Some affordable-housing advocates are preparing to protest the details of legislation — set to receive a hearing in City Council on Wednesday — that would levy a one-percent construction tax on commercial and residential development, with the money routed to a new section of the city’s Housing Trust Fund that could be spent on projects for residents earning up to 120 percent of area median income (roughly $105,000 for a family of four).
Meanwhile, amendments are circulating for introduction at the hearing that would exempt small renovation projects, as well as not-for-profit entities including major property owners like the University of Pennsylvania.
Other aspects of the legislation would remain unaltered. Revenues from the proposed construction tax, unlike money in the existing Housing Trust Fund, could still be accessed by for-profit developers. The new funding can still be used for a down-payment assistance program, as well as for construction of workforce housing.
But housing activists say at least some portion of the money should just be sent to the Housing Trust Fund as is, where half of every dollar must be spent on housing for families at 30 percent of area median income (or $30,000 for a household). In a city with a poverty rate over 25 percent, they say that there are too many very-low-income Philadelphians in need of aid to create a new funding stream targeted toward workforce housing for more financially stable residents.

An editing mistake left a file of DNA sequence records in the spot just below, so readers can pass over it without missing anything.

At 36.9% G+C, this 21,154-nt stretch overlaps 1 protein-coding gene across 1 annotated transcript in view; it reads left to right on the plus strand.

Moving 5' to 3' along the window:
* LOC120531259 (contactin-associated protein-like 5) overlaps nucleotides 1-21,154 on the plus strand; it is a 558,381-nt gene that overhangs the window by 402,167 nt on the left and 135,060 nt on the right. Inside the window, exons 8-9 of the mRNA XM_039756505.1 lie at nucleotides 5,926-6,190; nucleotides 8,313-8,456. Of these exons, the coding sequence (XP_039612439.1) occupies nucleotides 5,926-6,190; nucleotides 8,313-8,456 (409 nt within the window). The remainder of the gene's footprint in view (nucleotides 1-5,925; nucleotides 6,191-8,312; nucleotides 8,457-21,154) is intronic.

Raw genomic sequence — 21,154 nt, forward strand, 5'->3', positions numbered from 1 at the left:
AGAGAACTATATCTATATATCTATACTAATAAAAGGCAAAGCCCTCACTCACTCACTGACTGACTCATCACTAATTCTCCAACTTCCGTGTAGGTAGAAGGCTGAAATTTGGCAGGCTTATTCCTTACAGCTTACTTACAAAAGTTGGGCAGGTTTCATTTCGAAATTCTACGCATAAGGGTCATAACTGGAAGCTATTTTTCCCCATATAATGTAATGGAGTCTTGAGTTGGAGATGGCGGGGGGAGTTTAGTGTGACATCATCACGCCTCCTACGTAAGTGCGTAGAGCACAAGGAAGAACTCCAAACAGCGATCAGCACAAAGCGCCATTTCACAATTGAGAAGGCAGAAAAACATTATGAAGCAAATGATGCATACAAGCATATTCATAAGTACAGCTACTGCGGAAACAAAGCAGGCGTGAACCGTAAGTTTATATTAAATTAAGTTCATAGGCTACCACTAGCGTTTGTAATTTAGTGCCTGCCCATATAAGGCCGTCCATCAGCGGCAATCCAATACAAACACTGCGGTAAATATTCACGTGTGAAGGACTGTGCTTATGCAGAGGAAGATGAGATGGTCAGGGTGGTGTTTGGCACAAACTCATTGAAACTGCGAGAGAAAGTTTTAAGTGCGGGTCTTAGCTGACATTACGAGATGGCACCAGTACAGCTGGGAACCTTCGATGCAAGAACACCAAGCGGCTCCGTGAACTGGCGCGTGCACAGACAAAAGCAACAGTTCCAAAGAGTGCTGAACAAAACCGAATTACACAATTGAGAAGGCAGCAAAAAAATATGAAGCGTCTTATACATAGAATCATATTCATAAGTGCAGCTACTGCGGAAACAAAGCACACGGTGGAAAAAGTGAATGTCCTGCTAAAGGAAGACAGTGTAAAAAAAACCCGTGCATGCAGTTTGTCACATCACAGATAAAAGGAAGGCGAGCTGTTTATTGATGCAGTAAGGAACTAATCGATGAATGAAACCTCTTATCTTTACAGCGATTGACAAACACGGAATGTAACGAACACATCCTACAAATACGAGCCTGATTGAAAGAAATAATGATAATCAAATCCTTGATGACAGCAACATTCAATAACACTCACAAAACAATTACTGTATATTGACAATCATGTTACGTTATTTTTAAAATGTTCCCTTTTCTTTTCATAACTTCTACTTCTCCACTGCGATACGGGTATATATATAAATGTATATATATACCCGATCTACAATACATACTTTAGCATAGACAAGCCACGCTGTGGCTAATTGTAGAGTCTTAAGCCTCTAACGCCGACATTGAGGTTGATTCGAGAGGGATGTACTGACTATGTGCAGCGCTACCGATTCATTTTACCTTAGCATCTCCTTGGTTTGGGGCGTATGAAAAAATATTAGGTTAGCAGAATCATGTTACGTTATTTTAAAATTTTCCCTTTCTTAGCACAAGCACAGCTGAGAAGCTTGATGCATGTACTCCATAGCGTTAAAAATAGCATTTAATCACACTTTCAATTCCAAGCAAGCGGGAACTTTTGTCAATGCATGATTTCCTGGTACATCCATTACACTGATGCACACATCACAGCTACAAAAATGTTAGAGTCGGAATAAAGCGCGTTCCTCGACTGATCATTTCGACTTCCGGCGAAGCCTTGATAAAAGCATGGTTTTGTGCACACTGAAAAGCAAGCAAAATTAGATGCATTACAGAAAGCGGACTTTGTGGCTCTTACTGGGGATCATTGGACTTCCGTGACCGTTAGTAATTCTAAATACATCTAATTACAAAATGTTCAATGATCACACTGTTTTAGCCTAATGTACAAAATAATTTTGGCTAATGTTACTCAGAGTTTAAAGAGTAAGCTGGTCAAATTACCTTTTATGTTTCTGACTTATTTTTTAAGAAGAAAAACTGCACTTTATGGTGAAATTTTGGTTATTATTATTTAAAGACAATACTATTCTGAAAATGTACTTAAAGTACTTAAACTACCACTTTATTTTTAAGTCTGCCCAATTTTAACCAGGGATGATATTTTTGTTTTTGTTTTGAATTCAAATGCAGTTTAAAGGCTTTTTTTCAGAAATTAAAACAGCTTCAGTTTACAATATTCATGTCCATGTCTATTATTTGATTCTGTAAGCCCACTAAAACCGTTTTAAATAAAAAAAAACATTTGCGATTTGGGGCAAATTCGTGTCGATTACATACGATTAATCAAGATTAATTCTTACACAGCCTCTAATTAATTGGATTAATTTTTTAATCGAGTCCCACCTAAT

“They aren’t putting any language in the bill to help those [in poverty], but they are putting money aside to help people making over $100,000 a year,” said Max Ray-Riek, of the HIV/AIDS activist group ACT UP. “There’s so much that could be done: Supportive housing for those who live under bridges in Kensington, for those in shelters for years, those who are sick with HIV, or on the [Philadelphia Housing Authority] wait list because there isn’t a stable source of affordable-housing funding for low-income renters.”
On Tuesday, letters were delivered to City Council officers expressing concerns about the new sub-fund for higher-income residents. They were co-signed by groups including ACT UP, Reclaim Philadelphia, Disabled in Action, and Decarcerate PA.
Civil-disobedience training is to take place Tuesday evening in advance of the hearing and the bill’s potential first reading before the full City Council on Thursday.
“We are thrilled with this legislation, but we want to make sure it’s fair,” said Nora Lichtash, executive director of the Women’s Community Revitalization Fund. “But a lot of people in Philadelphia earn way less than 120 percent of area median income. That’s pretty high… We want to see some funds for those making the city’s median income of $37,000.”
Requests for comments from Council President Darrell Clarke’s office, which crafted the construction-tax legislation, and co-sponsor Councilwoman Maria Quiñones-Sanchez did not immediately yield any response because both were tied up in budget negotiations.
The product of a compromise between Clarke and the powerful Building Industry Association (BIA), which represents residential developers, the construction-tax legislative package has received pushback from other groups.
Commercial real estate developers were unhappy that the tax would hit all construction in Philadelphia, whereas earlier legislation introduced by Quiñones-Sanchez would have placed the affordable-housing burden solely on residential developers. Landlord groups protested that the tax would hit those who were simply renovating their properties in between tenants, while neighborhood civic associations expressed frustration at not being consulted about the more powerful voluntary inclusionary zoning bonuses that could bring more height and density to some areas.